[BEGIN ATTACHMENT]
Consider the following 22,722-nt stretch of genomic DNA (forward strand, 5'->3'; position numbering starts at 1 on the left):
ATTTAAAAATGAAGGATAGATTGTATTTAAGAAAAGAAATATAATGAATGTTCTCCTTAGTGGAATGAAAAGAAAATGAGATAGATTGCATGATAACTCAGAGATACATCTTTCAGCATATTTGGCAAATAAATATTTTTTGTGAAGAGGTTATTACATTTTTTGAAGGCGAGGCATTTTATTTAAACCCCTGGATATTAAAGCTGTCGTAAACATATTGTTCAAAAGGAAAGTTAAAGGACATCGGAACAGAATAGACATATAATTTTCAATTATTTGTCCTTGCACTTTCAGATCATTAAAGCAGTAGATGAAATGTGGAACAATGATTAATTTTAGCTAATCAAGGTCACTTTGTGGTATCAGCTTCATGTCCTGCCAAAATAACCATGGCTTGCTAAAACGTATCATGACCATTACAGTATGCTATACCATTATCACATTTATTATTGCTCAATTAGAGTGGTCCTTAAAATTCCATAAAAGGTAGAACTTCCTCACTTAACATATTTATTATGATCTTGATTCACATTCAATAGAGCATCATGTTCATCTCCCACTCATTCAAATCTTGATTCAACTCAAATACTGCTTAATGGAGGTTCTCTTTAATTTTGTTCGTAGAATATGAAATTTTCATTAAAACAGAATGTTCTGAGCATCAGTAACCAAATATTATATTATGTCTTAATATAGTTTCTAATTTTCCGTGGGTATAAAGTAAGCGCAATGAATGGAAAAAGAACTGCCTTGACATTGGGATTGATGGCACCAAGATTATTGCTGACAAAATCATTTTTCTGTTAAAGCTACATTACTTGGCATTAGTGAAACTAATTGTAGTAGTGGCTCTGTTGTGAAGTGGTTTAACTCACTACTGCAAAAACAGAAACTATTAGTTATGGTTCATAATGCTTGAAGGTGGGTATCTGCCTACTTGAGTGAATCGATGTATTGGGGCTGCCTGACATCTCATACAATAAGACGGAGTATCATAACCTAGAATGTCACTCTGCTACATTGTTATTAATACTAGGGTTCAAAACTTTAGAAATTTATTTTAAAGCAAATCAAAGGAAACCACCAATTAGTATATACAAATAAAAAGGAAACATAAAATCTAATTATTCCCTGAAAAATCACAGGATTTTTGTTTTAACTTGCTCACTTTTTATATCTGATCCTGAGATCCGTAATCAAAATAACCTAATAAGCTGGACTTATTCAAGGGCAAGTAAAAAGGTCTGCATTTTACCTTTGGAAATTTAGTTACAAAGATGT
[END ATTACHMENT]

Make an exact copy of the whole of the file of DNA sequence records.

Consider the following 22,722-nt stretch of genomic DNA (forward strand, 5'->3'; position numbering starts at 1 on the left):
ATTTAAAAATGAAGGATAGATTGTATTTAAGAAAAGAAATATAATGAATGTTCTCCTTAGTGGAATGAAAAGAAAATGAGATAGATTGCATGATAACTCAGAGATACATCTTTCAGCATATTTGGCAAATAAATATTTTTTGTGAAGAGGTTATTACATTTTTTGAAGGCGAGGCATTTTATTTAAACCCCTGGATATTAAAGCTGTCGTAAACATATTGTTCAAAAGGAAAGTTAAAGGACATCGGAACAGAATAGACATATAATTTTCAATTATTTGTCCTTGCACTTTCAGATCATTAAAGCAGTAGATGAAATGTGGAACAATGATTAATTTTAGCTAATCAAGGTCACTTTGTGGTATCAGCTTCATGTCCTGCCAAAATAACCATGGCTTGCTAAAACGTATCATGACCATTACAGTATGCTATACCATTATCACATTTATTATTGCTCAATTAGAGTGGTCCTTAAAATTCCATAAAAGGTAGAACTTCCTCACTTAACATATTTATTATGATCTTGATTCACATTCAATAGAGCATCATGTTCATCTCCCACTCATTCAAATCTTGATTCAACTCAAATACTGCTTAATGGAGGTTCTCTTTAATTTTGTTCGTAGAATATGAAATTTTCATTAAAACAGAATGTTCTGAGCATCAGTAACCAAATATTATATTATGTCTTAATATAGTTTCTAATTTTCCGTGGGTATAAAGTAAGCGCAATGAATGGAAAAAGAACTGCCTTGACATTGGGATTGATGGCACCAAGATTATTGCTGACAAAATCATTTTTCTGTTAAAGCTACATTACTTGGCATTAGTGAAACTAATTGTAGTAGTGGCTCTGTTGTGAAGTGGTTTAACTCACTACTGCAAAAACAGAAACTATTAGTTATGGTTCATAATGCTTGAAGGTGGGTATCTGCCTACTTGAGTGAATCGATGTATTGGGGCTGCCTGACATCTCATACAATAAGACGGAGTATCATAACCTAGAATGTCACTCTGCTACATTGTTATTAATACTAGGGTTCAAAACTTTAGAAATTTATTTTAAAGCAAATCAAAGGAAACCACCAATTAGTATATACAAATAAAAAGGAAACATAAAATCTAATTATTCCCTGAAAAATCACAGGATTTTTGTTTTAACTTGCTCACTTTTTATATCTGATCCTGAGATCCGTAATCAAAATAACCTAATAAGCTGGACTTATTCAAGGGCAAGTAAAAAGGTCTGCATTTTACCTTTGGAAATTTAGTTACAAAGATGT